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“Bite-Size Bits of Local, National, and Global History”
Cape May Point in Cape May County, New Jersey — The American Northeast (Mid-Atlantic)
 

Oil House

 
 
Oil House Marker image. Click for full size.
By Bill Coughlin, August 27, 2009
1. Oil House Marker
Inscription. This structure was built in 1893 to house the kerosene used to power the light. Until 1893, the Lighthouse’s oil was stored in the vestibule house at the entrance to the tower. Moving it to a separate building reduced the risk of fire in the tower. The Oil House’s roof is designed to draw oil fumes out through a vent in the peak.

Lighthouses were generally powered by Sperm Whale oil until its price rose dramatically in the 1850s. For about twenty years, lard was used as an alternative. In the mid-1870s, kerosene, which was less expensive than lard, became readily available, and was adopted by the federal Lighthouse Board as the official power source for its lighthouses.

Until that time, the Cape May Lighthouse’s oil was stored in the side rooms of the tower vestibule, an arrangement common to many lighthouses. Kerosene was much more volatile than whale oil or lard, and the Lighthouse Board, concerned for the safety of its keepers, made a recommendation to Congress in 1885 that a separate oil storage building be erected for each lighthouse. Storing the oil outside of the lighthouse reduced the risk in the tower.

The oil house was engineered to meet the special needs of kerosene storage. The unusual, pagoda shaped roof is capped with a vent so that the kerosene fumes would be drawn out of the building, preventing possible
Oil House Marker image. Click for full size.
By Bill Coughlin, August 18, 2010
2. Oil House Marker
explosion. Many oil houses were designed vents in the lower part of the walls as well. Originally, the oil house probably had interior shelves that held 5 gallon cans of kerosene. Later, a large tank was installed to receive oil delivered by tank truck. The tank was removed after the lighthouse was electrified in 1933, and the building was used for storage until being converted to an orientation exhibit and museum shop in 1990.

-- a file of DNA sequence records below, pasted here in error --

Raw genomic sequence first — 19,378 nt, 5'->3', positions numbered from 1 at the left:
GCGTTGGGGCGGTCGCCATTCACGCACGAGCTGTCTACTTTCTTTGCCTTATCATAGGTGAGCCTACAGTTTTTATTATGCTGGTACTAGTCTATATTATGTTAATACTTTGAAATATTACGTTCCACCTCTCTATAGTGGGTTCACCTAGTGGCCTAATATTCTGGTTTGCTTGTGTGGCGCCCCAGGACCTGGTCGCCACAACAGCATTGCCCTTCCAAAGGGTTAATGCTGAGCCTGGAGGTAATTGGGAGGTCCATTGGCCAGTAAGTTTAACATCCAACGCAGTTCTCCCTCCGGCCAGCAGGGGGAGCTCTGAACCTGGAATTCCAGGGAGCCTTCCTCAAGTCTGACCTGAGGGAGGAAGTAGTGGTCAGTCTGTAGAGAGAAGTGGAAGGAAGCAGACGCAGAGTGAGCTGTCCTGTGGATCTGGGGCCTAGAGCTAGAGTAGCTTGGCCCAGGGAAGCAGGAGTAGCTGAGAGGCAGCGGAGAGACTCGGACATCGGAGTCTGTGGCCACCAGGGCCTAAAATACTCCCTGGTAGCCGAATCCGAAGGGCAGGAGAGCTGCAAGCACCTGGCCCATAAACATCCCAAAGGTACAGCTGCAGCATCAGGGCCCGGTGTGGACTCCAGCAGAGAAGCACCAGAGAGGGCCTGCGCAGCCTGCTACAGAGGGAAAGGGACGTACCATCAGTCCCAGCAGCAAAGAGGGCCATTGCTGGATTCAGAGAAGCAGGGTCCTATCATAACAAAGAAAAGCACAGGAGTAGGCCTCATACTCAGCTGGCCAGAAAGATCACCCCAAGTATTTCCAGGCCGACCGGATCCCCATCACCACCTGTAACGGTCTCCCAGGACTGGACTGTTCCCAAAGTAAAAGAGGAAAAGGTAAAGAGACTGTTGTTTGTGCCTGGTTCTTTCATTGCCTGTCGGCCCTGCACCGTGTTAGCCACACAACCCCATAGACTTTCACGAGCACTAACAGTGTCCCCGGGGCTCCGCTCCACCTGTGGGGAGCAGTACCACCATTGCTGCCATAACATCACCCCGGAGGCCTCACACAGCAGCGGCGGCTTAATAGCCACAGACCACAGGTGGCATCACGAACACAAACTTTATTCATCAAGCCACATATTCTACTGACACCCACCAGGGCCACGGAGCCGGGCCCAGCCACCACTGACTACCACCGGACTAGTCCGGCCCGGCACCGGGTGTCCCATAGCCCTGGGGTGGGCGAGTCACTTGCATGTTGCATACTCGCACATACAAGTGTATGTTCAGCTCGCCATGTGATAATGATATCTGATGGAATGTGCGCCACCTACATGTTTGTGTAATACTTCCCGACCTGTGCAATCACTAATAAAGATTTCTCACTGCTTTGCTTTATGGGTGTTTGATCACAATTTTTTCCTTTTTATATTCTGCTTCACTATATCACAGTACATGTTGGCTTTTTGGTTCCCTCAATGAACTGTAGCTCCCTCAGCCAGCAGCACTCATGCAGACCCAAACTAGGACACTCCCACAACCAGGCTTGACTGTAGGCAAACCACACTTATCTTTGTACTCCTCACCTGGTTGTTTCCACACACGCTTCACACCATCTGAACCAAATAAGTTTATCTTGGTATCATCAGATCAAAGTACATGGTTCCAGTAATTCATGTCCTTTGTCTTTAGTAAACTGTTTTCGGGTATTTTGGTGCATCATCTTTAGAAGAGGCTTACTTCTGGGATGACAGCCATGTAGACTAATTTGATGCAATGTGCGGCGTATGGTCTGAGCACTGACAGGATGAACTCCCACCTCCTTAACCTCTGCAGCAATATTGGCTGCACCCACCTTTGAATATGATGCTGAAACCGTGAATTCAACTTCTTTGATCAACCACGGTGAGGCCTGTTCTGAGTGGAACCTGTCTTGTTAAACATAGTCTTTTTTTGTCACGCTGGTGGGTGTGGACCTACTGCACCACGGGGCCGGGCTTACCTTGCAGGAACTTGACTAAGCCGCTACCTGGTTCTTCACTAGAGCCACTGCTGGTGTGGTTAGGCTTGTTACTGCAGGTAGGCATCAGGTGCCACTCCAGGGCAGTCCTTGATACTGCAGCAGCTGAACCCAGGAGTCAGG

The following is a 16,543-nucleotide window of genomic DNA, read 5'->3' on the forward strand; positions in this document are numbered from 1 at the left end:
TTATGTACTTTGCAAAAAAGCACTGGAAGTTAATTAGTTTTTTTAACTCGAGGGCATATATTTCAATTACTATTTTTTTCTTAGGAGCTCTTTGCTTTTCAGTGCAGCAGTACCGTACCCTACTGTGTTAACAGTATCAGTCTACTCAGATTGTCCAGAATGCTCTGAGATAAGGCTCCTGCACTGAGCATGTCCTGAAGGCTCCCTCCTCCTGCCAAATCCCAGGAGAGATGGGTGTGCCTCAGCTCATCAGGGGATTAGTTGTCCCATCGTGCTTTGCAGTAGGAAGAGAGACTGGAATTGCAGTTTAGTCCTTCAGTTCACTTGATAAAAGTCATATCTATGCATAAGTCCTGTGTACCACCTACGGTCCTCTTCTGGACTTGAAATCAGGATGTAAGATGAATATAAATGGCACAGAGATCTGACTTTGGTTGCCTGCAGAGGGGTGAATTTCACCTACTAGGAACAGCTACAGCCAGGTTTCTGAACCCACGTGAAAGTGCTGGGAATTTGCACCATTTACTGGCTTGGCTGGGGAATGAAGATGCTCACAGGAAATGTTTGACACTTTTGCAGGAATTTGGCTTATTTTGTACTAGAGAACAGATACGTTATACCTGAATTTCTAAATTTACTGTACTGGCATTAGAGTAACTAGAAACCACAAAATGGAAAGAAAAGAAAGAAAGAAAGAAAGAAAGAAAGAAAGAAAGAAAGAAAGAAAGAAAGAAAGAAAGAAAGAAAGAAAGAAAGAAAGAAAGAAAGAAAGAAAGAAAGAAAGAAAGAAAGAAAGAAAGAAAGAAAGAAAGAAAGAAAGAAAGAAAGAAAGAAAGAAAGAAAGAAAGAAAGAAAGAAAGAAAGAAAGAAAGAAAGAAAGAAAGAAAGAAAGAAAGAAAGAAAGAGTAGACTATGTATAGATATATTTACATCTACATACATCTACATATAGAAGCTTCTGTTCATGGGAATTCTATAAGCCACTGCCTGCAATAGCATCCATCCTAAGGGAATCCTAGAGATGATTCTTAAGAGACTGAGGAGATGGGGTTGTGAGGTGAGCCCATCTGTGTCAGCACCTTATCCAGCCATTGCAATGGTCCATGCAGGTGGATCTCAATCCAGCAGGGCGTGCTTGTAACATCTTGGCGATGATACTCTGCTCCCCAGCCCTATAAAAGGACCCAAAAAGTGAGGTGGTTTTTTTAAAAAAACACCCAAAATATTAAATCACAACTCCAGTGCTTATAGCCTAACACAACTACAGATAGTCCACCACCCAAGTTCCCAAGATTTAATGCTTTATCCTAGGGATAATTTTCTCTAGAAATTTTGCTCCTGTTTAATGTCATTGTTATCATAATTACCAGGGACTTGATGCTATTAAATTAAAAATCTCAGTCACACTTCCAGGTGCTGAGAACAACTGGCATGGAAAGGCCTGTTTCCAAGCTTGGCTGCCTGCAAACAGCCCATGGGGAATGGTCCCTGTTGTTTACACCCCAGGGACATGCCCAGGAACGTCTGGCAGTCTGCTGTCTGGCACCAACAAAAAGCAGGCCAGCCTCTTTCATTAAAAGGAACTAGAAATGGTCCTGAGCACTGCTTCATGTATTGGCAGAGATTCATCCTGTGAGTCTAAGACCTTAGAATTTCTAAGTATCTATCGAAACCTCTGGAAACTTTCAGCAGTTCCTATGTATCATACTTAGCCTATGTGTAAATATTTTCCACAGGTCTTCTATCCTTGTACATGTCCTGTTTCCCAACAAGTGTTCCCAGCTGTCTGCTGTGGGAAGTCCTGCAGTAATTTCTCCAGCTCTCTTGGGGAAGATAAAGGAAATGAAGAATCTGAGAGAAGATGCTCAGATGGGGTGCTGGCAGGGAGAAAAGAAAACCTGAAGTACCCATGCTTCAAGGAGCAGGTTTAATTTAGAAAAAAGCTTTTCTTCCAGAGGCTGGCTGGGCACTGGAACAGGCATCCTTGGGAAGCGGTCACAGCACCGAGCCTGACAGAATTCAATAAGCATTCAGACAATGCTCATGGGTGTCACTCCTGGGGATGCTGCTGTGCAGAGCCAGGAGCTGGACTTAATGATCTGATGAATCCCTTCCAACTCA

Location. 38° 55.991′ N, 74° 57.619′ W. Marker is in Cape May Point, New Jersey, in Cape May County. Marker is on Lighthouse Avenue, on the left when traveling south. Click for map. Marker is located in Cape May Point State Park. Marker is in this post office area: Cape May Point NJ 08212, United States of America.
 
Other nearby markers. At least 8 other markers are within walking distance of this marker. Cape May Lighthouse (a few steps from this marker); All Shapes, Sizes and Materials (a few steps from this marker); Fragile Flyers (about 400 feet away, measured in a direct line); Swarms of Dragonflies (about 400 feet away); Flipper and Friends (about 600 feet away); Shorebirds Galore (about 700 feet away); Ridges, Rivers and Coastlines (about 700 feet away); What is it? (about 700 feet away). Click for a list of all markers in Cape May Point.
 
Also see . . .  Cape May Lighthouse.
Oil House image. Click for full size.
By Bill Coughlin, August 18, 2010
3. Oil House
The Oil House serves as the Lighthouse's Museum Shop and Orientation Center.
Lighthouse Friends website. (Submitted on August 28, 2009, by Bill Coughlin of North Arlington, New Jersey.) 
 
Categories. Waterways & Vessels
 
Marker at Cape May Lighthouse image. Click for full size.
By Bill Coughlin, August 27, 2009
4. Marker at Cape May Lighthouse
The marker can be seen through the opening in the gate. The oil house is on the right.
Oil House at the Lighthouse image. Click for full size.
By Bill Coughlin, August 27, 2009
5. Oil House at the Lighthouse
The oil house is the structure to the right in the photo.
 
 
Credits. This page originally submitted on , by Bill Coughlin of North Arlington, New Jersey. This page has been viewed 565 times since then and 13 times this year. Photos:   1. submitted on , by Bill Coughlin of North Arlington, New Jersey.   2, 3. submitted on , by Bill Coughlin of North Arlington, New Jersey.   4, 5. submitted on , by Bill Coughlin of North Arlington, New Jersey. This page was last revised on June 16, 2016.
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